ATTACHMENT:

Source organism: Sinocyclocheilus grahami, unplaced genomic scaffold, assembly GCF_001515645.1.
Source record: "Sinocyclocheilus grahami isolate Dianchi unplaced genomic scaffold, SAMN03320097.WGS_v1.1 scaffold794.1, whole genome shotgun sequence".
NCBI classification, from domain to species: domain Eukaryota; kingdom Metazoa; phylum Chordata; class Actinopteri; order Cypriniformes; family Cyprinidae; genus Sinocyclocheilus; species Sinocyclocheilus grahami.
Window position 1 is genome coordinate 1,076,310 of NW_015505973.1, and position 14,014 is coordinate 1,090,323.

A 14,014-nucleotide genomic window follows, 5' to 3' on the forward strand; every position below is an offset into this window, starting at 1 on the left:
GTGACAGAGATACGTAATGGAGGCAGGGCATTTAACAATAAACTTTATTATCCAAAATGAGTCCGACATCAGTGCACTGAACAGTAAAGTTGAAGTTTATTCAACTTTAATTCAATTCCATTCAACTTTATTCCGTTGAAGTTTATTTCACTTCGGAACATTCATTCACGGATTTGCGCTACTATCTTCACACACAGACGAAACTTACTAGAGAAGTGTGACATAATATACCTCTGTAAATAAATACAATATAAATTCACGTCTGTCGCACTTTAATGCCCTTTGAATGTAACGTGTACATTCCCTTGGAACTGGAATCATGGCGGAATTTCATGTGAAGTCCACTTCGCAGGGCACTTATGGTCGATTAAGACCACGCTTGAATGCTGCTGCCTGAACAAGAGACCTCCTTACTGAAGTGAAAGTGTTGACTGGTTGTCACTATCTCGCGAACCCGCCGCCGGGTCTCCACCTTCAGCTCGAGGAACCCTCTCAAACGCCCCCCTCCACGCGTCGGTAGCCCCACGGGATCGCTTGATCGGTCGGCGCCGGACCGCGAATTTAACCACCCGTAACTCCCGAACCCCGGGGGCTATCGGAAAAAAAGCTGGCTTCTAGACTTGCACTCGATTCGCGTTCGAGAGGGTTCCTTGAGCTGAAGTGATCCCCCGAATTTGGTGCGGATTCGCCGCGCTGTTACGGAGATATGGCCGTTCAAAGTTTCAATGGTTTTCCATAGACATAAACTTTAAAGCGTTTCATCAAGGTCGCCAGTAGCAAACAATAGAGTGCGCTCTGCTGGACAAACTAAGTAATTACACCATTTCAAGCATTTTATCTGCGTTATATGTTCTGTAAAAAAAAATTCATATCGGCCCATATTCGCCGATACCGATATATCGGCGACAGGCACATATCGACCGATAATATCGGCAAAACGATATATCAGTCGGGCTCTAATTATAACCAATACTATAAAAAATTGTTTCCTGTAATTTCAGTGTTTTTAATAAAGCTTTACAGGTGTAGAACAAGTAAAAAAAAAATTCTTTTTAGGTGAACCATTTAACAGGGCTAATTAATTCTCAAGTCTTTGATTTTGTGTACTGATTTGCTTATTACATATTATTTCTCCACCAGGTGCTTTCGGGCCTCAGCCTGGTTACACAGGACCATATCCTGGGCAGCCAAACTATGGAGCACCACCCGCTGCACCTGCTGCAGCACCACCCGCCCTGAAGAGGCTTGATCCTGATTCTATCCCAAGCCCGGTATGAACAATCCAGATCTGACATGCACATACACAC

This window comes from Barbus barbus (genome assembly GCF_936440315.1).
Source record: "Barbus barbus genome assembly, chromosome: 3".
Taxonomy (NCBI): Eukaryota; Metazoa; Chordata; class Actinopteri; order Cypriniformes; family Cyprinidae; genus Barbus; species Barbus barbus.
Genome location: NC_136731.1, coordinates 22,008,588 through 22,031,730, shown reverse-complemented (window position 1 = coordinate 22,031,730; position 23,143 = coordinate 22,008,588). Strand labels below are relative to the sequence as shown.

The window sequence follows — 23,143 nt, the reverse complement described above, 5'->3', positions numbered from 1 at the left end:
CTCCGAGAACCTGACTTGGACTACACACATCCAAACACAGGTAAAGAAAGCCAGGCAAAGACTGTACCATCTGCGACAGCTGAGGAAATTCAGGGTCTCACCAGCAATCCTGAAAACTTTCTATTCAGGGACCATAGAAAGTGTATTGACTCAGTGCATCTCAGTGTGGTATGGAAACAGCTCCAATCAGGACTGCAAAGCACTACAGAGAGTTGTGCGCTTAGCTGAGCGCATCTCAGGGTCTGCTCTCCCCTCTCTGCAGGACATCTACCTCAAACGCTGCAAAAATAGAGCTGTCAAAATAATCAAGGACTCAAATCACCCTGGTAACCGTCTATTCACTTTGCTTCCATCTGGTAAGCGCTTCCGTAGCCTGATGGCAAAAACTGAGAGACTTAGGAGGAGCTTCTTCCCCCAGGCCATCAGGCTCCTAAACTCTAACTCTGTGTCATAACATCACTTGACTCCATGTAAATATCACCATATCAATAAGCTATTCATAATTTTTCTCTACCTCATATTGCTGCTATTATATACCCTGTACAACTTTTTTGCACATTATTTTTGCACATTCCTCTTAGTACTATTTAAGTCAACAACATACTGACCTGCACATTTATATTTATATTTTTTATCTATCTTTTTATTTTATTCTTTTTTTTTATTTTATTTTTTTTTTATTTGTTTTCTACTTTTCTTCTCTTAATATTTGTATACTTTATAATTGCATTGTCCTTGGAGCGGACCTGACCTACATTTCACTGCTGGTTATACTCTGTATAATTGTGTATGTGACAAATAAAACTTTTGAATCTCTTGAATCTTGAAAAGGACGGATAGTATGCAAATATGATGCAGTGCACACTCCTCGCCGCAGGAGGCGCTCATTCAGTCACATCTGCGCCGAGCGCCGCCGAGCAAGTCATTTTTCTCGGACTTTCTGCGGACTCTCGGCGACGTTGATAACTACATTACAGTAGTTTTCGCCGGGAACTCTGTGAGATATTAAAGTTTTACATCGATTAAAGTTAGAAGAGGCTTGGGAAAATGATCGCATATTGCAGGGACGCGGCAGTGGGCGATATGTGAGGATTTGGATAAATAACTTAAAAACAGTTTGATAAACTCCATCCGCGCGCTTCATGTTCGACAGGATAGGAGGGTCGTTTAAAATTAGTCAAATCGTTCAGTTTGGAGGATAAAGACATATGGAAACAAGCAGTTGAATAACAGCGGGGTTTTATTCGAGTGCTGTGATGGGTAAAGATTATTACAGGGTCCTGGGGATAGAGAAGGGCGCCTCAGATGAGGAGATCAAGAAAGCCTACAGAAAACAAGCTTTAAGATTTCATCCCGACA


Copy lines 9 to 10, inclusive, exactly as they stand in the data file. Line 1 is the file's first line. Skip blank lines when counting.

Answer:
Taxonomy (NCBI): Eukaryota; Metazoa; Chordata; class Actinopteri; order Cypriniformes; family Cyprinidae; genus Barbus; species Barbus barbus.
Genome location: NC_136731.1, coordinates 22,008,588 through 22,031,730, shown reverse-complemented (window position 1 = coordinate 22,031,730; position 23,143 = coordinate 22,008,588). Strand labels below are relative to the sequence as shown.